Tuesday 17 March, 2020

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Quote of the Day

“Hope is itself a species of happiness, and, perhaps, the chief happiness which this world affords”.

  • Dr. Johnson

The Luck of the Irish

Since this is St Patrick’s Day and my fellow countrymen and women are in semi-lockdown because of the virus, I thought it’d be nice to cheer them up with a reading of one one of the funniest essays I’ve ever encountered. It was written by the late Bernard Levin, who was a theatre critic, a newspaper columnist, an author and a broadcaster and, when he was on song, one of the funniest writers alive. He was a Wagner fanatic and an opera-goer extraordinaire. One of his favourite festivals was the one held every year in the small Irish town of Wexford; Levin was a devoted attendee every year — and much loved by the town’s residents on that account. This is his account of the memorable closing night of Spontini’s opera, La Vestale.

I hope you enjoy it. When reading it I had great difficulty keeping a straight face.

The virus doesn’t care whether you’re rich or poor, but epidemics have always revealed the fissures in the societies they’ve infected

As the Chinese are already finding out (and we will soon).

Boris Johnson’s Dunkirk moment

Boris Johnson has always suffered from a Churchillian complex (even writing a ludicrous biography of the great man). Well, now he holds the same office and he’s just had his Dunkirk moment, as the epidemic modelling team at Imperial College showed that the ‘herd immunity’ strategy that lay at the heart of the government’s approach to COVID-19 was a one-way ticket to disaster. The good news is that unlike some politicians one could mention, he was able to change course.

One puzzling thing, though. When the herd-immunity policy was being advocated, it struck me as a strange way of combatting a pandemic for which there is no vaccine because it relied on at least 60% of a population of 68m getting the disease and acquiring immunity as a result. It’s only when you started looking at the numbers that the scale of this gamble became clear. It’s based on about 40.8 million people getting infected, 99% of whom would hopefully recover and become immune. But assuming a mortality rate of 1%, that would still mean over 400,000 deaths, which is not far from the 451,000 UK deaths in WW2. So when people describe the struggle against COVID-19 as the moral equivalent of war, they may be closer to the truth than they realise.

Then comes the Imperial College bombshell which suggests that the herd-immunity strategy could cause 250,000 deaths and would overwhelm the NHS. And a shocked government turns on a sixpence and changes tack.

So here’s my question: did it not occur to anyone that the 400,000 deaths that would be the likely consequence of acquiring herd immunity would have even more comprehensively overwhelmed the NHS?

Also: isn’t herd immunity about vaccination, not infection?

Which companies should not be bailed out in this crisis?

Tim Wu proposes a useful rule: any company that has been highly profitable before the COVID crisis but has used its profits to engage in share buybacks rather than building up cash reserves or doing R&D should be left go to the wall. The case study he uses is American Airlines:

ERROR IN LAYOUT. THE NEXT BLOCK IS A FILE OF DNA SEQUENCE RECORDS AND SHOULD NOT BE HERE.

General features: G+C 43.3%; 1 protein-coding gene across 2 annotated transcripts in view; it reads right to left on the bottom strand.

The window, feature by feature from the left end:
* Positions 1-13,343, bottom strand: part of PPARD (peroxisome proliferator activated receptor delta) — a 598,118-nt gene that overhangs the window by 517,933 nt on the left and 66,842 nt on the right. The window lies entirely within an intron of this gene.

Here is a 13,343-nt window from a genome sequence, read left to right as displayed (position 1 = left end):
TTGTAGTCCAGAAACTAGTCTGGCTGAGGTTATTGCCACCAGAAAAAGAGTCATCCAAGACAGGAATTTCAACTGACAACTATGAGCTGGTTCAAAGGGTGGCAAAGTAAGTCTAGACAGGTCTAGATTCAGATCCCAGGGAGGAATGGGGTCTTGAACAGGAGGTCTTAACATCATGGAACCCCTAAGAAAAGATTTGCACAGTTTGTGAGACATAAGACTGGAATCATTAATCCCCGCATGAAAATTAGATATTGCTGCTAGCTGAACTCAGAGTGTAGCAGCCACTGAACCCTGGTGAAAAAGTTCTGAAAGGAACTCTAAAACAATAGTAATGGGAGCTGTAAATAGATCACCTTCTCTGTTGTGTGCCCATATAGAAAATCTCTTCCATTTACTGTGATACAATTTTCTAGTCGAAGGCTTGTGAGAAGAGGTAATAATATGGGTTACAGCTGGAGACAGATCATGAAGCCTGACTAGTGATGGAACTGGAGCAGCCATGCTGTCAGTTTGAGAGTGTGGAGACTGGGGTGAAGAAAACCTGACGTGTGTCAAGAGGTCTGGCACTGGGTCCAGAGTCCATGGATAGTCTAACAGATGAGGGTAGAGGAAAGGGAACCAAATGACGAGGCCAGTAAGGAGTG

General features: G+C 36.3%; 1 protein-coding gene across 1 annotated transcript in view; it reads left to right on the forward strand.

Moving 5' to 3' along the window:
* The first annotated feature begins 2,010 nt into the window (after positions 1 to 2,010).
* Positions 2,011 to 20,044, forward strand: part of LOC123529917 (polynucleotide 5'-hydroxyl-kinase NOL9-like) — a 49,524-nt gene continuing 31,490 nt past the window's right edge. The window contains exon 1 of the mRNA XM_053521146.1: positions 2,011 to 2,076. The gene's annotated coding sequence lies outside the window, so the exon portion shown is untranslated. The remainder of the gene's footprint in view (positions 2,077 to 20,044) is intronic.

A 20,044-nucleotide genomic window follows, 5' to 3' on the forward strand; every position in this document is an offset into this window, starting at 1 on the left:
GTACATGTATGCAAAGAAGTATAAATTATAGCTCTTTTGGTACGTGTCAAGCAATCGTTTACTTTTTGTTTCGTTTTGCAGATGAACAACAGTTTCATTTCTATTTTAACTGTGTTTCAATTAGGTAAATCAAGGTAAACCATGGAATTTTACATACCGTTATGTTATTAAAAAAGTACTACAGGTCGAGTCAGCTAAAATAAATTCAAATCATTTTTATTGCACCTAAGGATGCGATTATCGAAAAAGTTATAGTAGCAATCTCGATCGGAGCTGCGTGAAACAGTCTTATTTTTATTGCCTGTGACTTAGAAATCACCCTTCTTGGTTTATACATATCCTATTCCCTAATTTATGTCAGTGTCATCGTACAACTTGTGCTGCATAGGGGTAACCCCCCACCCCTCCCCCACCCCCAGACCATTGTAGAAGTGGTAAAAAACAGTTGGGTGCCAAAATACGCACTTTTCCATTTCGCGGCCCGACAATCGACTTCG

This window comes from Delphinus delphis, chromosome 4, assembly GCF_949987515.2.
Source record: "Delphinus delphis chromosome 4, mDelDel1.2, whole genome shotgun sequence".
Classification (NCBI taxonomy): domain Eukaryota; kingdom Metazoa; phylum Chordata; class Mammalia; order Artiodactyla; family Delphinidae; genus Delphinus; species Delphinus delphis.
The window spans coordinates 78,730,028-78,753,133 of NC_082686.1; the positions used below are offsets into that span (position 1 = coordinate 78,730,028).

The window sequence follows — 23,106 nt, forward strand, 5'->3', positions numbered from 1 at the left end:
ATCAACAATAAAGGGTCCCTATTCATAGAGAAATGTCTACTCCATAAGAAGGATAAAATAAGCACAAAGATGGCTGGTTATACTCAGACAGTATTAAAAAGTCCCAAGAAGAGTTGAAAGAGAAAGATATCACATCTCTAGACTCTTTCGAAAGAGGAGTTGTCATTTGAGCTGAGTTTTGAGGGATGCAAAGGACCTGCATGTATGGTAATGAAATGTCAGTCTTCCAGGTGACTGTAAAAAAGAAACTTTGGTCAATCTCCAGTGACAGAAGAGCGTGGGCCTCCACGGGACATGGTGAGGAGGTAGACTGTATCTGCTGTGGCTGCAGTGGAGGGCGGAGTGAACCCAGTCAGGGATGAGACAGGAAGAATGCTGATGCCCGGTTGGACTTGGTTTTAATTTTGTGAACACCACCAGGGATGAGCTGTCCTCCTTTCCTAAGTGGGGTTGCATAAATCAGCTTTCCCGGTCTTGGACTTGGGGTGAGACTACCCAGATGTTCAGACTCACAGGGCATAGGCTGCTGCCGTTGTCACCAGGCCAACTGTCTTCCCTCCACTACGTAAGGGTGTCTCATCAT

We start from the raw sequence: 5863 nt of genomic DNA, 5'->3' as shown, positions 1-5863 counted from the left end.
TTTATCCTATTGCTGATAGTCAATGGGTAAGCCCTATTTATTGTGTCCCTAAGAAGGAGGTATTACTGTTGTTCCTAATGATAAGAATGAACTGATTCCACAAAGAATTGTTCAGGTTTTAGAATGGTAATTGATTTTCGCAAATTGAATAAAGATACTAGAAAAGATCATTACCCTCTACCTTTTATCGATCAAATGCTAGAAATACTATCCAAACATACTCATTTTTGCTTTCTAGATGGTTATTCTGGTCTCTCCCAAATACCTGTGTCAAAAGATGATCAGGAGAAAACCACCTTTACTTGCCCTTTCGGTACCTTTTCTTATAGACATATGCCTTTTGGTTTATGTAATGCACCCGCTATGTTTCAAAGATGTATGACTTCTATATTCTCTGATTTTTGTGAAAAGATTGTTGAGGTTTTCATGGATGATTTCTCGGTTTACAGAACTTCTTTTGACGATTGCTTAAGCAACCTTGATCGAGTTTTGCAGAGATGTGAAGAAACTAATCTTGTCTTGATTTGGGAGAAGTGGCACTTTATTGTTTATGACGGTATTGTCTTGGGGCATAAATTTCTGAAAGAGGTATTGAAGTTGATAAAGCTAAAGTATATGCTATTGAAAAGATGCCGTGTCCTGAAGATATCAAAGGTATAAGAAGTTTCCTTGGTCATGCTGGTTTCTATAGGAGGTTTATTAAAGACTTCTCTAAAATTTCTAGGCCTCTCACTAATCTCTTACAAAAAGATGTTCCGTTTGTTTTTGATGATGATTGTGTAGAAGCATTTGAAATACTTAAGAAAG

In 2015, it posted a $7.6 billion profit — compared, for example, to profits of about $500 million in 2007 and less than $250 million in 2006. It would continue to earn billions in profit annually for the rest of the decade. “I don’t think we’re ever going to lose money again,” the company’s chief executive, Doug Parker, said in 2017.

There are plenty of things American could have done with all that money. It could have stored up its cash reserves for a future crisis, knowing that airlines regularly cycle through booms and busts. It might have tried to decisively settle its continuing contract disputes with pilots, flight attendants and mechanics. It might have invested heavily in better service quality to try to repair its longstanding reputation as the worst of the major carriers.

Instead, American blew most of its cash on a stock buyback spree. From 2014 to 2020, in an attempt to increase its earnings per share, American spent more than $15 billion buying back its own stock. It managed, despite the risk of the proverbial rainy day, to shrink its cash reserves. At the same time it was blowing cash on buybacks, American also began to borrow heavily to finance the purchase of new planes and the retrofitting of old planes to pack in more seats. As early as 2017 analysts warned of a risk of default should the economy deteriorate, but American kept borrowing. It has now accumulated a debt of nearly $30 billion, nearly five times the company’s current market value.

And now, suddenly, the company is in crisis because of the virus. It hasn’t yet asked for a bailout but after a recent meeting with airline leaders the director of the National Economic Council said that “certain sectors of the economy, airlines coming to mind” might require assistance. US Treasury Secretary Steven Mnuchin said on Wednesday last that the airlines, including American, would be “on the top of the list” for federal loan relief.

Isn’t it funny how corporations are firmly capitalist while things are good, but firm believers in socialism when disaster looms? Profits are always privatised but losses are socialised.